The Reserve Bank will have greater room to cut lending rates if the pressure on the rupee eases, the Prime Minister's Economic Advisory Council chairman C Rangarajan said today.
"On the last occasion, the decision took was largely influenced by external sector considerations. WPI was showing downward sign and non-food manufacturing inflation was below 3%.
pressure on rupee prevented the RBI to go in that direction (of policy easing) and it took a pause. And therefore, if the pressure on the rupee eases, then it will give greater room for the Reserve Bank," Rangarajan told reporters on the sidelines of an event.
He was speaking here on t
he occasion of Statistics Day.
The rupee plunged to an all-time low of over Rs.
60 against the US dollar on June 26 due to capital outflows.
However, it showed recovery and closed at 59.39 yesterday amid signs of strong fund inflows and hopes the US Federal Reserve may not pull back its quantitative easing programme.
"I think the rupee went down but then it also recovered very much in the last two days. I think capital flows come back and I think the rupee will get further strengthening," Rangarajan said.
RBI in its mid-quarter policy review earlier this month had kept both the repo rate and cash reserve ratio unchanged at 7.25 % and 4 %, respectively on the back of high food inflation, rupee depreciation and uncertainty over foreign fund inflows.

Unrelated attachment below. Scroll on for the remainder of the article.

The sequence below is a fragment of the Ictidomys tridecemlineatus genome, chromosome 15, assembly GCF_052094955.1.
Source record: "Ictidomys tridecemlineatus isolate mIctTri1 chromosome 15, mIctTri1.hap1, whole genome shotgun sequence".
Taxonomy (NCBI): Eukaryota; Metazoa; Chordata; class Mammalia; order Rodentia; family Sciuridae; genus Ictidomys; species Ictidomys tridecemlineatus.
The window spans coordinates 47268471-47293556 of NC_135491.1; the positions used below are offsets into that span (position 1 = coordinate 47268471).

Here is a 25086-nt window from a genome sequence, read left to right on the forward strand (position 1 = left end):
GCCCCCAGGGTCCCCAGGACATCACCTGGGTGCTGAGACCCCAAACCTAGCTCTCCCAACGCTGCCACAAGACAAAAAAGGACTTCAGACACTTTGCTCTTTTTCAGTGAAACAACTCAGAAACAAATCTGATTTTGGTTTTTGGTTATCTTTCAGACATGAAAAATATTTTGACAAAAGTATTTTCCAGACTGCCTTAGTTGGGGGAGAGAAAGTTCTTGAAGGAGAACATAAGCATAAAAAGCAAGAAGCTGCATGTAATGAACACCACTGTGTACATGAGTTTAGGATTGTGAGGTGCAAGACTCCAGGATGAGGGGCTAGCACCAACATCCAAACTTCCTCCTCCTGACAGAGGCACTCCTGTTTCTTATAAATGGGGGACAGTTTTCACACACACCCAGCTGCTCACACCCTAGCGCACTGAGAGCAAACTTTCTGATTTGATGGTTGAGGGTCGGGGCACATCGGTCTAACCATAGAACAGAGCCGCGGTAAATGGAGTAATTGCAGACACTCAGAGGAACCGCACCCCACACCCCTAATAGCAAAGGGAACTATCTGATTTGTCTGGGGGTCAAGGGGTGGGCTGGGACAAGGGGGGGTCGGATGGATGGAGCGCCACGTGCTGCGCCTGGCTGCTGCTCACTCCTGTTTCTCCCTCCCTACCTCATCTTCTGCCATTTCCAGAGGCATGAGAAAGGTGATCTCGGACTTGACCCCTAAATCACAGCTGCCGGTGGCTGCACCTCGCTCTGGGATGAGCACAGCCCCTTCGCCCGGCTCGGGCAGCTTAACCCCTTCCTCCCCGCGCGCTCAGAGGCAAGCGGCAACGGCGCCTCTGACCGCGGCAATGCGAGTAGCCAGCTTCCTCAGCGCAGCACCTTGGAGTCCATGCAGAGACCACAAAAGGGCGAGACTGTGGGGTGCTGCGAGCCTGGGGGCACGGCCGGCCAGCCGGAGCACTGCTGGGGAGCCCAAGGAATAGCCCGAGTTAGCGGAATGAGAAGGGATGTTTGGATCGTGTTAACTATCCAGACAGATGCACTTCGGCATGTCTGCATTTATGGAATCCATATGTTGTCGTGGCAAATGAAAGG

In reply to a separate question on recent revision in government data on IIP, he said there are issues with respect to certain data series which need relook.
"Index of Industrial Production (IIP) is one series which needs careful relook. I understand a committee has been set up in order to look at it. We need to find out the new weight that can be attached to the various commodities...new commodities come into production therefore relook is required," he said.
In his address on the Statistics Day, he said there is also a need to find new sources of data and strengthen the Indian statistical system, particularly labour and employment statistics.
"We must exploit many data sources...like use of data from the revenue department. We need to go beyond sample surveys. We need to create more data on employment and unemployment at various educational levels," he said.
Further, he said, employability has become a critical issue and there is a need to find out the gaps in relation to different economic activities.